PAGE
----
Thursday of the Twenty-eighth Week in Ordinary Time
There’s something almost unfair about comparing the first reading with the Gospel today. Paul gives us a vision where we are adopted by God as His true children, forgiveness of our sins, and “the riches of His grace that He lavished upon us.” Jesus shows us the way of the scribes and Pharisees, where they stand on their own traditions, are guilty of the blood of so many innocents, and have prevented any true knowledge. C.S. Lewis once observed that humans are “half-hearted creatures, fooling about with drink and sex and ambition when infinite joy is offered us,” and we see that today. Jesus preaches to the scribes and Pharisees in order to shake them out of their old ways, and they just buckle down and resist Jesus all the more. They could have the joy that Paul promises them, but they stick with the misery that Jesus points out they have. They were proud of what they had built, and weren’t going to destroy it.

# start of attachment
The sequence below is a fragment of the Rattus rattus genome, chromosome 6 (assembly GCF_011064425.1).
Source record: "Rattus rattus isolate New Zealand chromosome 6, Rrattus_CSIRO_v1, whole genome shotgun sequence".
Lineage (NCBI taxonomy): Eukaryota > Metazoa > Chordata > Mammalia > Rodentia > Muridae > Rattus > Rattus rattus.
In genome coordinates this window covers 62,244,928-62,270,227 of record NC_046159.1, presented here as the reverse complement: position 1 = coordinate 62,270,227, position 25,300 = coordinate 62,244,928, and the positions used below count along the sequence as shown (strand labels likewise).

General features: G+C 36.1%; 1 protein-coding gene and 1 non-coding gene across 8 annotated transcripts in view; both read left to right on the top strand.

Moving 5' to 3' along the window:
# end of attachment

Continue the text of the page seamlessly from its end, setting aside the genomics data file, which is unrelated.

Paul’s offer, while wonderful, is also very humbling. If God adopts us, our glory is His doing. If we continue on, the glory is ours. So long as the tradition is our own, we can point to the past and say “yes, there were some bad things, but you can’t make an omelet without breaking eggs!” Especially in America, with the ideal of the self-made person, this is appealing. What you are isn’t perfect, but it is your own doing. But if God adopts us, we know we can’t take credit–it will then be God who makes us what we are, and not ourselves. But what is true of the Pharisees is true of us–what we have done with ourselves thus far isn’t all that great. We must decide what will make us what we are: our old ways, which bring ignorance and death, or God’s adoption, which brings wisdom and grace.